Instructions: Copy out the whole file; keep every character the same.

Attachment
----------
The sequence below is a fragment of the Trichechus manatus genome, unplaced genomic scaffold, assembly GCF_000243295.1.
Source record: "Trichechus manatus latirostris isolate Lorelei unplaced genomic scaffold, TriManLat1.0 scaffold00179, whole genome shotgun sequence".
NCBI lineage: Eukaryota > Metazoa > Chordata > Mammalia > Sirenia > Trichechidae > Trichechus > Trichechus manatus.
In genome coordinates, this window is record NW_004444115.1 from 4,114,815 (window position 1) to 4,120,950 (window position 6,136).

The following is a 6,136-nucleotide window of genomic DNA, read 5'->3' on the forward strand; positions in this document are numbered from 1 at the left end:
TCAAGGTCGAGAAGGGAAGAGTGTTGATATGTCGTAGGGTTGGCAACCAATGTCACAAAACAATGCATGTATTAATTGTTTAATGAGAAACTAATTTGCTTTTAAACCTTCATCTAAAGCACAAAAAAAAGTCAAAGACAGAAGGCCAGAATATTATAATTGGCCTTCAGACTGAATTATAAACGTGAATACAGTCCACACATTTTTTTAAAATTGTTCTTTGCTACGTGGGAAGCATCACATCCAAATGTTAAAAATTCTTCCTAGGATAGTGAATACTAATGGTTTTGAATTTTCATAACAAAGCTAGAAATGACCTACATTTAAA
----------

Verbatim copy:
The sequence below is a fragment of the Trichechus manatus genome, unplaced genomic scaffold, assembly GCF_000243295.1.
Source record: "Trichechus manatus latirostris isolate Lorelei unplaced genomic scaffold, TriManLat1.0 scaffold00179, whole genome shotgun sequence".
NCBI lineage: Eukaryota > Metazoa > Chordata > Mammalia > Sirenia > Trichechidae > Trichechus > Trichechus manatus.
In genome coordinates, this window is record NW_004444115.1 from 4,114,815 (window position 1) to 4,120,950 (window position 6,136).

The following is a 6,136-nucleotide window of genomic DNA, read 5'->3' on the forward strand; positions in this document are numbered from 1 at the left end:
TCAAGGTCGAGAAGGGAAGAGTGTTGATATGTCGTAGGGTTGGCAACCAATGTCACAAAACAATGCATGTATTAATTGTTTAATGAGAAACTAATTTGCTTTTAAACCTTCATCTAAAGCACAAAAAAAAGTCAAAGACAGAAGGCCAGAATATTATAATTGGCCTTCAGACTGAATTATAAACGTGAATACAGTCCACACATTTTTTTAAAATTGTTCTTTGCTACGTGGGAAGCATCACATCCAAATGTTAAAAATTCTTCCTAGGATAGTGAATACTAATGGTTTTGAATTTTCATAACAAAGCTAGAAATGACCTACATTTAAA